World Records

Mulholland believed that the driving of the longest tunnel would control the aqueduct’s completion.  He scheduled the work so that the portals of the five-mile long Elizabeth Tunnel were opened simultaneously with the beginning of the massive preparations for the rest of the construction.

The “Complete Report” gives this description: “Included in this work were 215 miles of road, 230 miles of pipe line, 218 miles of power transmission line and 377 miles of telegraph and telephone line.  Fifty-seven camps were established along the line of work, most of them in the mountains, and good roads made to reach them.”  Sleeping tests and bunks were furnished to the laborers who numbered, at their peak, 3900.

There was no railroad to the Owens Valley from the south, although there was a narrow gauge track from Nevada at the north end.  The construction superintendents considered hauling materials by wagon, but road construction costs and maintenance of mule teams was too expensive.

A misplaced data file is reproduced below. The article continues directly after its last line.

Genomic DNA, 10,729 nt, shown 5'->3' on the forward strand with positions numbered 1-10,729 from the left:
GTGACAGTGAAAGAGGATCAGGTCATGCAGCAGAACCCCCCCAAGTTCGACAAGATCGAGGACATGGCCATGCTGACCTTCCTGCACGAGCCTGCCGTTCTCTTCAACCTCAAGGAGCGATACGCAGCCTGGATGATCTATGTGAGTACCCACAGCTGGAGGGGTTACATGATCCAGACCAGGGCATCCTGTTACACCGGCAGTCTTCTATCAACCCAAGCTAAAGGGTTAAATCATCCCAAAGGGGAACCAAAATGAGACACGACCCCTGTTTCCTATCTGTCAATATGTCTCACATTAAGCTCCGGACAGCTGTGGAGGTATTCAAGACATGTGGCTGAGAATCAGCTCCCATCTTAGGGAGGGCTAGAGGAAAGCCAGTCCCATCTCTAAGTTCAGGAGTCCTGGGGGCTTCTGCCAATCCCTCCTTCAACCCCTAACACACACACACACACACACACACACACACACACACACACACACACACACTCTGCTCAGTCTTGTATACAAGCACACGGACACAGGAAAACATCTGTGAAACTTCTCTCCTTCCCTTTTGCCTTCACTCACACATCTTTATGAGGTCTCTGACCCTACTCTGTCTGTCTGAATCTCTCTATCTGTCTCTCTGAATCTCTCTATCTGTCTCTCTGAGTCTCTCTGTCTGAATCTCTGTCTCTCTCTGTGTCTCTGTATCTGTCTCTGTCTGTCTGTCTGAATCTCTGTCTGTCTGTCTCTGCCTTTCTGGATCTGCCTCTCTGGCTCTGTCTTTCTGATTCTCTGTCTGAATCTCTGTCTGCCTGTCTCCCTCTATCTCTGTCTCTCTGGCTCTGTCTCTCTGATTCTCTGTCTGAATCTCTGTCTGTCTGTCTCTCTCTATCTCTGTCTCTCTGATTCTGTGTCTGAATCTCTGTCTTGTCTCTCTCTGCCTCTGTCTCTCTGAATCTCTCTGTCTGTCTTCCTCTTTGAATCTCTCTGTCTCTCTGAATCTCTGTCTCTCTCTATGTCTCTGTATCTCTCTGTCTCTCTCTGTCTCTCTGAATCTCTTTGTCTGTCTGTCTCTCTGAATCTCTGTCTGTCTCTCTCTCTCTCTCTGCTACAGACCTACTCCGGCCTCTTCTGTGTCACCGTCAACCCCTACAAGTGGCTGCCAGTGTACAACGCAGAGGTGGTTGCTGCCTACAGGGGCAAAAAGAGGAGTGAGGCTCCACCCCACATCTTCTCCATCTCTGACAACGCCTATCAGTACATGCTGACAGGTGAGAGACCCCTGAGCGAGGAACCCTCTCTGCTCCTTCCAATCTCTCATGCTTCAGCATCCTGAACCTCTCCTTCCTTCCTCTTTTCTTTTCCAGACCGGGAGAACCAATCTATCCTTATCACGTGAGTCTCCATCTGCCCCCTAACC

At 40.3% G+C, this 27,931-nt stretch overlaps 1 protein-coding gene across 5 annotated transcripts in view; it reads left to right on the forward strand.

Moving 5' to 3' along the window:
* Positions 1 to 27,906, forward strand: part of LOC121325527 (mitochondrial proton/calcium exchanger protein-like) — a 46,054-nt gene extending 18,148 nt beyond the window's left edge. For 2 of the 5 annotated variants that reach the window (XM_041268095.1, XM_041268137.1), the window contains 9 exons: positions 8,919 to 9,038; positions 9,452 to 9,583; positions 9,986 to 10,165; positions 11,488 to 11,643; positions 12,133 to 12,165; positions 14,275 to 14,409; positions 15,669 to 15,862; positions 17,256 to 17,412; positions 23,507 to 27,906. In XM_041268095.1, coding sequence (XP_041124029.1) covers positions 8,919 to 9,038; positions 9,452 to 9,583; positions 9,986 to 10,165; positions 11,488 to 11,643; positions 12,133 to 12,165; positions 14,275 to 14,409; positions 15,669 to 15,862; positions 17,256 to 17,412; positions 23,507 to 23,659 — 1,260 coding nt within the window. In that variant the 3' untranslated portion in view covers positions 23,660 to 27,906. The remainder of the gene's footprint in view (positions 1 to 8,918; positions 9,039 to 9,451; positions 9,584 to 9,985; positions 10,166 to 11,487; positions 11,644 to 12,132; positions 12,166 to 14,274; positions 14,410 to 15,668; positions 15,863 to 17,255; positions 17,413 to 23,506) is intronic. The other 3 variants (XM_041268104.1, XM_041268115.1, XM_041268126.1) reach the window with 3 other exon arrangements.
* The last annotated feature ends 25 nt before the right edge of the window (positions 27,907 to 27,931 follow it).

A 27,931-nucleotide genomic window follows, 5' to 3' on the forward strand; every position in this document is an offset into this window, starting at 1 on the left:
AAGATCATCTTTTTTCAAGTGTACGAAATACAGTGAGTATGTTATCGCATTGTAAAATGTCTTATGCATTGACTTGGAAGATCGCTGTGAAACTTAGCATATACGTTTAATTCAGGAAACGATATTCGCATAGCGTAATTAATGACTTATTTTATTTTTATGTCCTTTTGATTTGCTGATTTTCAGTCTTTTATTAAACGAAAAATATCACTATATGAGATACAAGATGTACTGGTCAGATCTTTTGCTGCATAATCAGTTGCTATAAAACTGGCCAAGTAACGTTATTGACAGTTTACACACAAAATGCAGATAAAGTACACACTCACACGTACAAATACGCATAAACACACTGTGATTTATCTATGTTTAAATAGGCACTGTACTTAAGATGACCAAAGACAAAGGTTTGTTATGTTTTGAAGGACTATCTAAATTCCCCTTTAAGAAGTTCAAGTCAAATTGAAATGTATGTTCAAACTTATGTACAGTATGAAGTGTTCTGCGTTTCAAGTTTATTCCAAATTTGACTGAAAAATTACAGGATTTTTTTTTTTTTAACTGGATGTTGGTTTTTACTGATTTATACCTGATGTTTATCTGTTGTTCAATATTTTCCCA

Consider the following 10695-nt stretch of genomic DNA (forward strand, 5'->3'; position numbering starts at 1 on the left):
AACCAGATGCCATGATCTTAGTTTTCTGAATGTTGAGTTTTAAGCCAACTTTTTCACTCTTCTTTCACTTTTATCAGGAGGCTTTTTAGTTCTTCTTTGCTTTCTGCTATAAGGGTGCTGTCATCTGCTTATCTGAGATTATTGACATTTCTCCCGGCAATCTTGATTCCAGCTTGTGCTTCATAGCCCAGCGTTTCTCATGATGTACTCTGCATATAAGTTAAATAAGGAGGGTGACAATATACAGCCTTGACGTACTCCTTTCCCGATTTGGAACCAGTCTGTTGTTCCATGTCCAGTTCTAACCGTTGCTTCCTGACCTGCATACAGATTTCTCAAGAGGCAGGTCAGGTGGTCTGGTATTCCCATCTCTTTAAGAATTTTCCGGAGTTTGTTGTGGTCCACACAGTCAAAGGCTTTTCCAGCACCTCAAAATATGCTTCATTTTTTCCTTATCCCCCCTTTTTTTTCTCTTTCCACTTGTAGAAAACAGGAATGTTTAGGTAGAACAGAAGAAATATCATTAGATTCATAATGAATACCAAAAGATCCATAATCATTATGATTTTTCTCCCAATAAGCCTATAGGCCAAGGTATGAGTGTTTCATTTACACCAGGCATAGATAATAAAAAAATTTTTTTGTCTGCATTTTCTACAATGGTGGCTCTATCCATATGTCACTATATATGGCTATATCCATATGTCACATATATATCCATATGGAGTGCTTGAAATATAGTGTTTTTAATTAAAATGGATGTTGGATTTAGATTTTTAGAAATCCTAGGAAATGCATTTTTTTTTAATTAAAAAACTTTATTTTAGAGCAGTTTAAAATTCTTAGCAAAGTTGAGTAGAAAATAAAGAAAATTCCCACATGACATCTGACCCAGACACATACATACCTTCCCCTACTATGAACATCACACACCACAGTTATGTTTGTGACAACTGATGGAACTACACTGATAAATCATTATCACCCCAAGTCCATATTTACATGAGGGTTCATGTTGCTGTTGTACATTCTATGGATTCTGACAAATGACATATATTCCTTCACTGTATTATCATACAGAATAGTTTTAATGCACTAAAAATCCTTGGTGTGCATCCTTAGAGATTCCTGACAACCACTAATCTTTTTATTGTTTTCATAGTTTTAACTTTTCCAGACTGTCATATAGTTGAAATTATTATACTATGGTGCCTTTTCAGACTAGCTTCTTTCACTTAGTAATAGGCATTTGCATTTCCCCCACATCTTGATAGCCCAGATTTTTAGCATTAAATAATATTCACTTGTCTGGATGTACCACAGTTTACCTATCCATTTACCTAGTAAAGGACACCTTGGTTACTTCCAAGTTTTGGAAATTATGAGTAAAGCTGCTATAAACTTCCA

City officials approached several rail companies to provide service from Mojave to the Owens Valley.  City engineers justified construction costs by estimating freight of 14 million tons and the Southern Pacific Railroad constructed the line north of Mojave.  The new branch of the railroad constructed by Southern Pacific was known as the Nevada and California Railway.  The route extended north from Mojave to a junction with the narrow gauge line near Lone Pine.

Cuddleback Ranch, five miles east of Tehachapi, was also on the main line of the Southern Pacific.  There the city found the materials for making 1000 barrels of Portland cement a day

They purchased 4,300 acres of land covering limestone quarries, clay deposits, and deposits of tufa also used for making concrete.  In addition to the cement produced at the Monolith Mill built at Cuddleback Ranch, the City also used 200,000 barrels of cement bought from other sources.

An intimidating array of formidable construction challenges faced the engineers and work crews.